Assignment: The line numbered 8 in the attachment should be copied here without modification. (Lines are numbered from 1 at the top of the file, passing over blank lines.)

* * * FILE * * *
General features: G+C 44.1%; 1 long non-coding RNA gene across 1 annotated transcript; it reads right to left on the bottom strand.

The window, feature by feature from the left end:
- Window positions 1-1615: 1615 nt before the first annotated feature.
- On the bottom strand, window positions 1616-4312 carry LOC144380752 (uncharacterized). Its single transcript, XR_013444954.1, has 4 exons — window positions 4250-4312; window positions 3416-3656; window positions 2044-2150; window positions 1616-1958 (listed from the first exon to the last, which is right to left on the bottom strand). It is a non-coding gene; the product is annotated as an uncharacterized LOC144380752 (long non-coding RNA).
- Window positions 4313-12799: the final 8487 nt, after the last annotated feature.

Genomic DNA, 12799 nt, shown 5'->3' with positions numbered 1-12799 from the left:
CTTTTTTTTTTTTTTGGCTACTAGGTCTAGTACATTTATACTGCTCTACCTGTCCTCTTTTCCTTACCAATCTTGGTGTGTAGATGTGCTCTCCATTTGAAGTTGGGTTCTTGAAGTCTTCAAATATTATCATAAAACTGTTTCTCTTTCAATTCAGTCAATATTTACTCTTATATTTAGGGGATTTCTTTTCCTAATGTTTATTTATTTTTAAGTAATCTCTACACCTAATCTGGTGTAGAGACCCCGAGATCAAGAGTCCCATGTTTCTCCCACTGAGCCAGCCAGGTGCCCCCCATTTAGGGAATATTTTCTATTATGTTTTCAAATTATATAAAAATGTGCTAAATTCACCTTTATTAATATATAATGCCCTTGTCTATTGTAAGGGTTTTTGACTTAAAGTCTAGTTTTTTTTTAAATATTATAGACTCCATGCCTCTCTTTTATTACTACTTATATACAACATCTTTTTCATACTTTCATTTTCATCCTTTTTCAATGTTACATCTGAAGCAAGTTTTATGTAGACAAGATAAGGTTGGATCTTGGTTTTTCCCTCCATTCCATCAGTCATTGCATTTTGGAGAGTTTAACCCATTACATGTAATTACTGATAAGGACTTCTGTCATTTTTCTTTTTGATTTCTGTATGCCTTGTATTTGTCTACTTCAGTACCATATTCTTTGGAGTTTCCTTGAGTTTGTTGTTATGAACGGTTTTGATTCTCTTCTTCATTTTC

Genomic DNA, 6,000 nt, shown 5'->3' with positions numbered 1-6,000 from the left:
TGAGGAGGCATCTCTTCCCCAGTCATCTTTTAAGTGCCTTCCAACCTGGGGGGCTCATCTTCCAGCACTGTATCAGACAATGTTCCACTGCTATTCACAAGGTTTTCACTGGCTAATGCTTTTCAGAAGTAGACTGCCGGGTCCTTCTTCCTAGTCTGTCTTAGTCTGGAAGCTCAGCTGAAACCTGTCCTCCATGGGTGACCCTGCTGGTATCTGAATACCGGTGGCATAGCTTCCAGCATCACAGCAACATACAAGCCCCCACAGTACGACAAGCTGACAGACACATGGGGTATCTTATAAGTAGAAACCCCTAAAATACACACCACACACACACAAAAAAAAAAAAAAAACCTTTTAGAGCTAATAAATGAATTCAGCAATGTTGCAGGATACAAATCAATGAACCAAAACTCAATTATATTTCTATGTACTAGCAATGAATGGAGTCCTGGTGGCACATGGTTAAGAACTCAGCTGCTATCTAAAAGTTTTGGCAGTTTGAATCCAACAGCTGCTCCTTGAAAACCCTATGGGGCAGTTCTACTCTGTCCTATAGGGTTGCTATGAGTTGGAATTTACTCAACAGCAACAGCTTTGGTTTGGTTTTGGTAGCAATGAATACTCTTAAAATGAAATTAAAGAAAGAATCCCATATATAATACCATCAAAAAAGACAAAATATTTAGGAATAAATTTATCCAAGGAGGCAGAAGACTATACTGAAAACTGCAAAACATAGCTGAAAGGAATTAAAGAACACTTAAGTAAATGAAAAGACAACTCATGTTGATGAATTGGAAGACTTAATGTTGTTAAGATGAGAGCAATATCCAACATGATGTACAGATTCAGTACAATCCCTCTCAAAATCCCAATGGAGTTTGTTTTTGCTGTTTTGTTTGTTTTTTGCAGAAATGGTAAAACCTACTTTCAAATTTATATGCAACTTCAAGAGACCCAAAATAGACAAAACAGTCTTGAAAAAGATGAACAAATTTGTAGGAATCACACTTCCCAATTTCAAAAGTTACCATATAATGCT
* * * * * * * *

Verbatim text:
Genomic DNA, 6,000 nt, shown 5'->3' with positions numbered 1-6,000 from the left: